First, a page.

Second observation: let’s just assume for the sake of argument that both the headlines are accurate summaries of the relevant events. Let’s say they are, in simplistic terms, true. Does that mean that the views which the articles are clearly designed to substantiate are reasonable? No. No, it does not. This is what you could call (quite politely) cherry-picking. The most important aspect of cherry-picking is that you don’t have to lie or fabricate to be wrong. Sometimes, every single thing you say can be true and your conclusion can still be so utterly detached from rationality, kindness, and common sense that it has passed “wrong” without stopping on the freeway to Crazyville to accept the keys to the city from Mayor Crazy McCrazyPants.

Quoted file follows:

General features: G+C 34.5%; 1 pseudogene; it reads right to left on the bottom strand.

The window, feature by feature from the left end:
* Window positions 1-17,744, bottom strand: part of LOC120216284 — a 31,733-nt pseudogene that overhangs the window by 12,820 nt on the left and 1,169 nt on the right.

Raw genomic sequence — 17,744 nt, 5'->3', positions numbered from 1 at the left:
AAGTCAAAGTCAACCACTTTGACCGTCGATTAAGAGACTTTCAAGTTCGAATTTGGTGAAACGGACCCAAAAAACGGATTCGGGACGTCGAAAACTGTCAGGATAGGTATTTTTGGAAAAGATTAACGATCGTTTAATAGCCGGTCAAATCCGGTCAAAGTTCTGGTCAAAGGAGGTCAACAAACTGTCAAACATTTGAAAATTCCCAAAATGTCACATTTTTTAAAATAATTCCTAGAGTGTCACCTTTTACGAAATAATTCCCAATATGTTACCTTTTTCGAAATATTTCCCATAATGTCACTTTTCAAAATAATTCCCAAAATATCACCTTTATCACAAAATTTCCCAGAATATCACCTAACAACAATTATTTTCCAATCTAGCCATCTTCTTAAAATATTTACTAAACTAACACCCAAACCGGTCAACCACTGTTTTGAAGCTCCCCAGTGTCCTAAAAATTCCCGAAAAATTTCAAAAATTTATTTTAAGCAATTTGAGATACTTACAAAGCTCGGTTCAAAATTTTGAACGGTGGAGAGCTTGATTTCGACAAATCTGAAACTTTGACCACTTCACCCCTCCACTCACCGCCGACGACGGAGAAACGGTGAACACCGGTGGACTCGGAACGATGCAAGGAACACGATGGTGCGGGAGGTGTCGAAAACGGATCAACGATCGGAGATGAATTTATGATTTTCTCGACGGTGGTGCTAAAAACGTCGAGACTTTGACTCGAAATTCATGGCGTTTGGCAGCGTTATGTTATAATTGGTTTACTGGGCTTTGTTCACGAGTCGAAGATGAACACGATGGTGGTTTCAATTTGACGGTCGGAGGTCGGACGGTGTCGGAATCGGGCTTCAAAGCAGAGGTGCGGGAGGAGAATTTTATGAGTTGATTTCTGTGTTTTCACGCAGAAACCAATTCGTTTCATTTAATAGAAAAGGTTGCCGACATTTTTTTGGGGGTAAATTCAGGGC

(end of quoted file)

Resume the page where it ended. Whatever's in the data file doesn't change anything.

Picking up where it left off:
The point of posting articles like those illustrated above is purely to validate a pre-existing opinion that boils down to simply this: my team is angelic, your team is demonic. These articles come from mutually exclusive parallel realities where the truth is obvious, extreme, and absolute.

The problem with these kinds of articles is not that they are false in the sense in which saying 2+2=5 is false. They are false in the sense in which saying, “Today a stranger stabbed my son with a metal rod” gives a false impression if you’re describing your son getting his vaccination from a pediatrician. What’s lacking is context, perspective, synthesis, and analysis. We might have a couple of facts that are true in the strictest technical sense, but are they complete? Do we have the whole story? Do we understand what it means? Does it actually lead to the implied conclusion once other factors are taking into account?